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Are All Estates Required to Go Through Probate in Florida?
In most states, probate is a requirement when someone dies, but not all estates have to go through probate in Florida. For example, if the decedent left a will and the estates were distributed without contest, the probate process would be easier and shorter. However, there are some situations where the probate process is inevitably long and tiring, such as when the decedent's property was co-owned, and there were no legal provisions for the transfer of property after death.
For first-time executors or administrators of a will, probate can be a tiring and confusing process. In addition, they'll be required to perform several other duties, such as gathering the decedent's assets and paying their outstanding taxes and debts. These duties, coupled with bereavement, can be stressful to both the family and the executors of the will.
And given that probate laws differ by state, Florida is no exception.
Here's what to expect from the probate process in Florida, covering all the legal procedures and where to find help when you need to.
An Overview of the Probate Process in Florida
Probate is a court-monitored proceeding that seeks to authenticate a will and its executor after the death of an individual. If the will doesn't have an executor, or the executor isn't willing to take up the role, the probate court will appoint an administrator to perform the administrative duties of the probate process.
The primary role of the executor and the administrator is to carry out the last wishes of the decedent, which include distributing the estates according to the will. The executor is also required to perform other responsibilities, such as:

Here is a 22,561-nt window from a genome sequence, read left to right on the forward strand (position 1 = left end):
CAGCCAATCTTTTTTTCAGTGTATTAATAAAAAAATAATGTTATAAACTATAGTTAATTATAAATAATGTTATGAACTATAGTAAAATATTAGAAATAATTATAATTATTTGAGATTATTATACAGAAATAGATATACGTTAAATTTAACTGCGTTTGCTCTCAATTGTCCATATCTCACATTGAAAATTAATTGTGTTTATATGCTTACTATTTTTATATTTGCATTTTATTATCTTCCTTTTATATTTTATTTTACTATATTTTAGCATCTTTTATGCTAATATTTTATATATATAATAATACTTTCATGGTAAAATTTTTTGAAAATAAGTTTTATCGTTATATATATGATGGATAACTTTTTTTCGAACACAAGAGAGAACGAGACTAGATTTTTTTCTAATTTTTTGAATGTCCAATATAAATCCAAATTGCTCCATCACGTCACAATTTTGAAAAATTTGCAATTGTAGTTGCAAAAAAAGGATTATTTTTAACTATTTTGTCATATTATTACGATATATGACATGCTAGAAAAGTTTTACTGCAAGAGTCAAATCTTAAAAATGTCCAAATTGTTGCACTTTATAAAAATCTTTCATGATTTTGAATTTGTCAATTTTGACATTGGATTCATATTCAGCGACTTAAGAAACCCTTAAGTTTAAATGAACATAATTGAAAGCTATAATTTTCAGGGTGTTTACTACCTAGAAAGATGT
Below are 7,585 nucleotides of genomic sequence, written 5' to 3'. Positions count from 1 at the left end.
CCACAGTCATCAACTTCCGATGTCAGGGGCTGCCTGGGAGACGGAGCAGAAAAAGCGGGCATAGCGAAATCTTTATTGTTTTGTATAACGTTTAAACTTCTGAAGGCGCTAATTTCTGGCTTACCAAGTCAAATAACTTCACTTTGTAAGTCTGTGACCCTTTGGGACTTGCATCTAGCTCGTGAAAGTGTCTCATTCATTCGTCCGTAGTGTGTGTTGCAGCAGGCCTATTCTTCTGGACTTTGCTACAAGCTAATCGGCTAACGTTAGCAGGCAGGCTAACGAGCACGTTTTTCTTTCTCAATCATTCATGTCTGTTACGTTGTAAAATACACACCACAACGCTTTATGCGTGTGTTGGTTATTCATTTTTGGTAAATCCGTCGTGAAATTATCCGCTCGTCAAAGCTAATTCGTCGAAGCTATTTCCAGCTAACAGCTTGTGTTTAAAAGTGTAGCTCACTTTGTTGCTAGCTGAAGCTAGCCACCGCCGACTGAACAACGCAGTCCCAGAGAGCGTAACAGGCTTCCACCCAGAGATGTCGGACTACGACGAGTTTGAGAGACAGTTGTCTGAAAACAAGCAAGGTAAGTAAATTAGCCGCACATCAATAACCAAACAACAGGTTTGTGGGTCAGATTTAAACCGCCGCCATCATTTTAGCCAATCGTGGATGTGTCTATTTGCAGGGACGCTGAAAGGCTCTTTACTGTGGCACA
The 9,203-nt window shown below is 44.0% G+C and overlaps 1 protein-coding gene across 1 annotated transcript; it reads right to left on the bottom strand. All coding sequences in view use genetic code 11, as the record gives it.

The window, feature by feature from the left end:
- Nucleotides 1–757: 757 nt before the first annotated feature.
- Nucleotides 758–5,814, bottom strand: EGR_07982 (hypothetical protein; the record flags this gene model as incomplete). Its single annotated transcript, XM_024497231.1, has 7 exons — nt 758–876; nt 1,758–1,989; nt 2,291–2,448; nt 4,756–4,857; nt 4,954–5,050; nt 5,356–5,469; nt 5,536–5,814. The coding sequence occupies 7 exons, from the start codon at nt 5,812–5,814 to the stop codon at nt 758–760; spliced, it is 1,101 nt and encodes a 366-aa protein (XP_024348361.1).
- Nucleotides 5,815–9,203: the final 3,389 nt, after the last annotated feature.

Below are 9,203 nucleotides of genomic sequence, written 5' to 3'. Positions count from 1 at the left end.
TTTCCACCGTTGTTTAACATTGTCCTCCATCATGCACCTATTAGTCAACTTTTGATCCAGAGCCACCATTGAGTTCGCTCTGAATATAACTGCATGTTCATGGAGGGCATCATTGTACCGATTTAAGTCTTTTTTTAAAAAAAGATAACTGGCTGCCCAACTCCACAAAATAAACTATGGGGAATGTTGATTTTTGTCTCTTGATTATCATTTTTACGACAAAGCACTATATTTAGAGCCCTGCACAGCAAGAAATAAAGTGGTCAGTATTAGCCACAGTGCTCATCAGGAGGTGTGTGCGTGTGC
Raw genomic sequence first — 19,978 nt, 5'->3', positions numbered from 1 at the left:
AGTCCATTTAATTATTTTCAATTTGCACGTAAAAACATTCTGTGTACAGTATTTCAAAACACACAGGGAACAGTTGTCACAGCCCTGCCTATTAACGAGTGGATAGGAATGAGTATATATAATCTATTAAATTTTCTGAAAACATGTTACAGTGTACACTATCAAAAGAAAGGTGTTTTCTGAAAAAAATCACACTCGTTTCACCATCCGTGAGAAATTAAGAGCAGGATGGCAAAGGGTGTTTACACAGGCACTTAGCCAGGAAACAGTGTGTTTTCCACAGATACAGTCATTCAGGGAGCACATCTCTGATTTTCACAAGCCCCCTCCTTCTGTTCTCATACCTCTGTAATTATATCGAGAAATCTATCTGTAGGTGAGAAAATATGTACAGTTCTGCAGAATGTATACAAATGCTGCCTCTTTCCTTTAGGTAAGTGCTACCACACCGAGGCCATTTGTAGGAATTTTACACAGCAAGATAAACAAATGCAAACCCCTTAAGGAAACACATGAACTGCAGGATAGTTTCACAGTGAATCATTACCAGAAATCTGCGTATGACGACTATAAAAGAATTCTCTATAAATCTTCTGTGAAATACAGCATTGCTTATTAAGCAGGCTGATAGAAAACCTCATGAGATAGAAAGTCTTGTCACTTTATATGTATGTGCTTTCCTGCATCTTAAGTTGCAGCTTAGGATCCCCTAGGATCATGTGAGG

- Gathering the estates of the decedent.
- Paying outstanding taxes and debts of the decedent.
- Managing and closing the decedent's accounts.
Florida has three types of probate laws. They include:
Formal administration is the most common probate process that takes place at the County Circuit Court when an individual dies. First, the court authenticates the will and approves the executor of the will to perform the administrative duties of the probate process.
Afterward, the heirs, legatees, and beneficiaries of the defendant are notified about the beginning of the process. If any of the beneficiaries of the will have any objections, they can raise it formally and have the court hear their complaints before the distribution begins.
Summary administration is a simplified version of probate in Florida. It involves small estates whose:
- Total value is $75,000 or less.
- The owners have been dead for over two years.
- Creditors are barred.
In Florida, creditors have two years to file any debt claims of a deceased person. After two years, they'll be barred from claiming any payments.
The surviving spouse or beneficiary of the decedent starts the process by filing a petition for Summary Administration. Since there are no notices to be issued out to creditors during this process, it's often completed within 1 or 2 months of filing the petition.
Disposition Without Administration
This type of probate skips the probate hearing process under specific circumstances. Instead, the beneficiary will be required to file a Disposition of Personal Property Without Administration form to recover any assets left by the decedent. This happens if the deceased didn't leave any estate or if its value is lower than the cost of going through probate administration.
There are two other distinctive features of the Florida probate laws.
Firstly, assets that go through the probate administration in the state are those that were fully owned by the decedent at the time of their death. Those that were jointly owned by the decedent don't go through probate.
Secondly, assets located in the state and owned by a decedent who was formerly a resident undergo the domiciliary probate administration. On the other hand, assets located in the state but owned by a decedent who wasn't a resident undergo the ancillary probate administration.
Common Probate Issues in Florida
Probate isn't always a smooth process, even when there's a will or trust. This process can be dragged for many months or even years because of property wrangles that arise among families and beneficiaries of the decedent's estates.